READ STORY ORIGINALLY PUBLISHED AT TEMPLE-NEWS.COM
30 March 2022 Monica Constable Development, Featured
Temple University expects to begin construction of the Health Sciences Campus’ new Innovation Hub in April or May, with plans to complete the $4.9 million project this fall, said Martin Droz interim associate vice president for the Project Delivery Group.
The center will be housed on the fourth floor of the Old Dental School, located on Broad Street near Allegheny Avenue, which was unused before the project. The hub will serve as a place for Temple to accelerate its own research and help grow companies they partner with, said Stephen Nappi, associate vice president for technology commercialization and business development.“What the Innovation Hub will do is really enable us to create the first home for innovation at Temple, the first home for the commercialization team,” Nappi said.
The high ceilings and large windows give the Old Dental School an industrial look, making it the perfect place for the Innovation Hub, Droz said.
“It occupies the whole Broad Street side of the building, so you get views because it has a south-facing window,” Droz said. “You get views to Center City, you get views to the west part of the city and even to the northern part, so it’s a very lofty, expansive space.”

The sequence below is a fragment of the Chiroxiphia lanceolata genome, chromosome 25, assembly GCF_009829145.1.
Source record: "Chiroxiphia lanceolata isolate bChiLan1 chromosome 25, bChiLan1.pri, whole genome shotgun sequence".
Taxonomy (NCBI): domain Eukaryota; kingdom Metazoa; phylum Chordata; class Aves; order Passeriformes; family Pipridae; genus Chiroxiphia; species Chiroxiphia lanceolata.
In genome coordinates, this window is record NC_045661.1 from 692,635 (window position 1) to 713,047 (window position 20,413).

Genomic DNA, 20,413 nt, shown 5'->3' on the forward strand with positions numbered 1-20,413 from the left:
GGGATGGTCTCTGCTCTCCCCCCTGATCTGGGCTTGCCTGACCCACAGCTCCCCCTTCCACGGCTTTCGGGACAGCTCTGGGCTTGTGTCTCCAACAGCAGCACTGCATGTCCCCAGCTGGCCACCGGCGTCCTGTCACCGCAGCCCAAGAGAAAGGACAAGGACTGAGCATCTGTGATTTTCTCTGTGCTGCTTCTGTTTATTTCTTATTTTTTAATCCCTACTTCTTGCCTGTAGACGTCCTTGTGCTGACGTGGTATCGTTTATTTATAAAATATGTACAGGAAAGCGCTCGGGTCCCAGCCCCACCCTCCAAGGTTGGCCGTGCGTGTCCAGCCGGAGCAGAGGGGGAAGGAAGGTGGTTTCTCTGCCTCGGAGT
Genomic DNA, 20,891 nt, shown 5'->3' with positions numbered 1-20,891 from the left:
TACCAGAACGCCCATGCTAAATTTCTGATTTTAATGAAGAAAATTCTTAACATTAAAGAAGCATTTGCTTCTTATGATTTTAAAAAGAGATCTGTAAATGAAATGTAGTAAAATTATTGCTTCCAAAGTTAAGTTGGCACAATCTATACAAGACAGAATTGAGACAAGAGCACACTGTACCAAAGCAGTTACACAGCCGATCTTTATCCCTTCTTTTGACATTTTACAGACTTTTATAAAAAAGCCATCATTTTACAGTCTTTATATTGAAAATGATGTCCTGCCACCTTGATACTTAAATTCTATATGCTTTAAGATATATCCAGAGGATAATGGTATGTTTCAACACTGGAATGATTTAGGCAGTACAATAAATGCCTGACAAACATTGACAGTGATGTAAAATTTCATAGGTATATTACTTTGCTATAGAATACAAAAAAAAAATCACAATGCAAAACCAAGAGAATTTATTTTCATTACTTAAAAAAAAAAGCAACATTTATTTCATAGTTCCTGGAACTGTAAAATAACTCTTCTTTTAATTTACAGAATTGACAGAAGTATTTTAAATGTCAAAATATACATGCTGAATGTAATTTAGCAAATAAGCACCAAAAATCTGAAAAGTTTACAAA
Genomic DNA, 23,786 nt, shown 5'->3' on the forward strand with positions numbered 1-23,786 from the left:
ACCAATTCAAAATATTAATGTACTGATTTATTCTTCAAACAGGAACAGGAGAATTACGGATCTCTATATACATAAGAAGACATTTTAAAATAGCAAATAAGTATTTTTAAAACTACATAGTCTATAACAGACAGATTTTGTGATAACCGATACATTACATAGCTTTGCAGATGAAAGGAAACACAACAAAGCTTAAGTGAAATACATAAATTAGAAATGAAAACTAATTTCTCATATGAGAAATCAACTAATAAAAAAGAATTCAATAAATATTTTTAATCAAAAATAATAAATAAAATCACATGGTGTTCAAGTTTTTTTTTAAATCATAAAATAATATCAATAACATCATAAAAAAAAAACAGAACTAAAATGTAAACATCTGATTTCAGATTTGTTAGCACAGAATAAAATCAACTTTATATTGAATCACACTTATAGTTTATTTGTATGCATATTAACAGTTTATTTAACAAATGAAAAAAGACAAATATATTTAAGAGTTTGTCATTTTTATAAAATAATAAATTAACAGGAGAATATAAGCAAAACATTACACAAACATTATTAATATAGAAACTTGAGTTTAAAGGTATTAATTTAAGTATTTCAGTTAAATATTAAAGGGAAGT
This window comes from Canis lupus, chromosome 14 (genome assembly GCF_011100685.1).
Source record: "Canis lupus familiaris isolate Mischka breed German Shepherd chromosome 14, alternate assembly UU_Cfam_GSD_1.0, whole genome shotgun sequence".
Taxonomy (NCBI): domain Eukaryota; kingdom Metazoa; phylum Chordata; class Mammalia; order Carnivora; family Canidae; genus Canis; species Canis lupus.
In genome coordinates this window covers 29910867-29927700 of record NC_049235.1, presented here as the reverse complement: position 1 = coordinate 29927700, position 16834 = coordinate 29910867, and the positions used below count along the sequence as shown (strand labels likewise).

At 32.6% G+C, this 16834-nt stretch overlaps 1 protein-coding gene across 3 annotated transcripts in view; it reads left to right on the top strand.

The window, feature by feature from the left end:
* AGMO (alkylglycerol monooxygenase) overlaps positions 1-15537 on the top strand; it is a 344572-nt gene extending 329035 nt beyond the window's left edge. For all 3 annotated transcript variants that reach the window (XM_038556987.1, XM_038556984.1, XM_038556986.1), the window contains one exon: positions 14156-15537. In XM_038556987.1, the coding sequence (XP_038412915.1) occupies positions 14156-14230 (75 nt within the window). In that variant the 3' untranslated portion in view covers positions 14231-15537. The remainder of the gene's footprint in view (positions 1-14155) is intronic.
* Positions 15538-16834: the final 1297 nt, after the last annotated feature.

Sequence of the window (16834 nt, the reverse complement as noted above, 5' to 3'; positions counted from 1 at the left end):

Similar to the Ritter Hall and Annex construction, Temple ordered materials for the Innovation Hub’s construction in March to account for global supply chain issues that could have slowed the process of receiving the shipment.
Construction will include demolishing the Old Dental School, removing partitions and equipment in the building and then installing new partitions and doors, Droz said.
Temple finished the design phase of the project in January, said Stephanie Chace, design project manager at the Health Sciences Campus. The phase included creating plans for business, lab and collaboration systems in the north, south and middle of the building.
In the north side of the building, the Hub will feature an office, wet lab, biosafety cabinets, fume hoods and computational space, Chace said.
Start-up companies can use the south side of the building — which will be called the executive level office — to hold meetings with investors, Chace said.
Between the north and south sides, there will be a forum where both ends of the building can collaborate. Investors can meet with the start-up companies, allowing them to collaborate and share ideas. There will also be a space to host conventions where start-up companies may present pitches to groups of investors.The spaces are easily customizable, meaning when one startup no longer needs to use the area, another can personalize it to their brand, Chace said.
The Board of Trustees approved $3.5 million for the project’s construction fees at their meeting on March 15.
“We want this facility to get us onto the next to increase the innovation activity on campus, increase the startup activity resulting from that,” Nappi said. “Ultimately, our goal is to increase the number of products that we can get out there in the marketplace.”
Fallon Roth contributed reporting.